Tuesday, June 23, 2015

Citizen, by Claudia Rankine

Reading Claudia Rankine's Citizen the same week that the news and social media were full of the mass murder at the historic AME Church in Charleston, SC, was actually painful. While the SC attack demonstrated the most horrific racism we can imagine, Rankine forces our attention to the more mundane aspects of prejudice--the thoughtless remark, the refusal to sit next to an African American on the bus, the easy judgments about prominent African Americans who, for one moment, lose their equanimity. She also talks about a number of the recent police killings of African Americans, but for me, most devastating was the reminder of the manifestations of deeply engrained racism that African Americans must confront every single day. As a major Serena Williams fan, I also appreciated Rankine's insights into why Serena reacted as she did when a referee made an indefensible call at the U.S. Open in 2009--I had never understood how the usually composed Williams completely lost her cool--but Rankine's explanation--that Serena had reached a point of utter exhaustion with the weight of a lifetime of bad calls and unfriendly crowd--has the ring of truth.

 The form of the book is unusual.  It is not exactly poetry--and yet it is definitely poetic. One of the jacket blurbers called her writing prose poetry, which is a form I've never quite understood--but it seems like a good description here. Meditations was another word that came to mind. The sections about police killings are written as scripts for Situation videos, which she produces with a colleagues (search YouTube to find examples).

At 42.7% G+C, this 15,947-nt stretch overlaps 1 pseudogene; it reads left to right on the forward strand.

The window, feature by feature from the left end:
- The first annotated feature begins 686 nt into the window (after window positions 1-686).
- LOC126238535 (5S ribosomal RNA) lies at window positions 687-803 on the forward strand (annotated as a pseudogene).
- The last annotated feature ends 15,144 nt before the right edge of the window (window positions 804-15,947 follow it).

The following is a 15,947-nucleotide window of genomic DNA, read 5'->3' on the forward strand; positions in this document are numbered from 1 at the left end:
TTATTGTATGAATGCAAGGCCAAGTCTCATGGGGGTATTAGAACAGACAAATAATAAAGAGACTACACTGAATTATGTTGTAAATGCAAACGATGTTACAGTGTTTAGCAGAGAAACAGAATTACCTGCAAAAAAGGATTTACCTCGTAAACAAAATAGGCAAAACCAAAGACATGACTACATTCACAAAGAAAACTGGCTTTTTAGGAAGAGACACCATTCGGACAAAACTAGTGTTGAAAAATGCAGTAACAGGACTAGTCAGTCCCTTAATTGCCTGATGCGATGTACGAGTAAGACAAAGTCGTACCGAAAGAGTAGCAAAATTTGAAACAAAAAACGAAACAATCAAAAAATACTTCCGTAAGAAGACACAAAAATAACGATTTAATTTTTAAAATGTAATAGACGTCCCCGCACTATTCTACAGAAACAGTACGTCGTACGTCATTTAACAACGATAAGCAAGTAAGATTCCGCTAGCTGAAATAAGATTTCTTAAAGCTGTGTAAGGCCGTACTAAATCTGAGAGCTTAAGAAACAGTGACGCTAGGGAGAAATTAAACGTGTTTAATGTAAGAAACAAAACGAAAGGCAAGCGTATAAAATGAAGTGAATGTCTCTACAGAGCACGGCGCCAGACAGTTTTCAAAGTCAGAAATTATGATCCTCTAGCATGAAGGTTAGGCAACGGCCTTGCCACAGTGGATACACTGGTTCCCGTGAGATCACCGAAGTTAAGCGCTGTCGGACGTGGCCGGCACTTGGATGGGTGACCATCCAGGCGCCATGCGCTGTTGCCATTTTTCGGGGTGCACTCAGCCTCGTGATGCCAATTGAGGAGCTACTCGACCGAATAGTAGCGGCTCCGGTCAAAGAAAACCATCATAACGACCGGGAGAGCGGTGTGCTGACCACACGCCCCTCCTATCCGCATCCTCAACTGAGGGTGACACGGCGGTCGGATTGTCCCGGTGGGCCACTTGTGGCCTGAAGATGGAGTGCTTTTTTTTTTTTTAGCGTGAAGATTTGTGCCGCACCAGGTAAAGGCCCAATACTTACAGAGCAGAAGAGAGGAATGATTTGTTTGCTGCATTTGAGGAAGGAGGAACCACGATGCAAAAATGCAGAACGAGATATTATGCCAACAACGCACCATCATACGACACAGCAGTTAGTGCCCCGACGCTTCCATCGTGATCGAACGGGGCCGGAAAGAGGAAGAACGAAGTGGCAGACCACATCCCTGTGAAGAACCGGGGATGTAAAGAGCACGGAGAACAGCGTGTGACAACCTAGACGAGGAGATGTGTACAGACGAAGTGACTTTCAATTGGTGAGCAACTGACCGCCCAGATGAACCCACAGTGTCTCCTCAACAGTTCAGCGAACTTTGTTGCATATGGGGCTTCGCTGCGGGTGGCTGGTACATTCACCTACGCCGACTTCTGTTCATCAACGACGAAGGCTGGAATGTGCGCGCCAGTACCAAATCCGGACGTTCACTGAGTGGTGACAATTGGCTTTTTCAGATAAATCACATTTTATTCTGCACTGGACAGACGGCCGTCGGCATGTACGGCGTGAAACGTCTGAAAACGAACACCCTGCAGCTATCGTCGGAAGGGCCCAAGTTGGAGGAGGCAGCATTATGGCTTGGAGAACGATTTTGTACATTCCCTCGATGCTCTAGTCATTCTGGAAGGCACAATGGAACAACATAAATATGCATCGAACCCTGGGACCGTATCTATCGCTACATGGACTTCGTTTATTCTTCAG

Citizen is a slim but powerful volume that I recommend  highly.

Favorite passages:
When you arrive in your driveway and turn off the car, you remain behind the wheel another ten minutes. You fear the night is being locked in and coded on a cellular level and want time to function as a power wash. Sitting there staring at the closed garage door you are reminded that a friend once told you there exists the medical term--John Henryism--for people exposed to stresses stemming from racism. They achieve themselves to death trying to dodge the buildup of erasure.

The world is wrong. You can't put the past behind you. It's buried in you; it's turned your flesh into its own cupboard. Not everything remembered is useful but it all comes from the world to be stored in you.

because white men can't
police their imagination
black men are dying

That time and that time and that time the outside blistered the inside of you, words outmaneuvered years, had you in a chokehold, every part roughed up, the eyes dripping. That's the bruise the ice in the heart was meant to ice.

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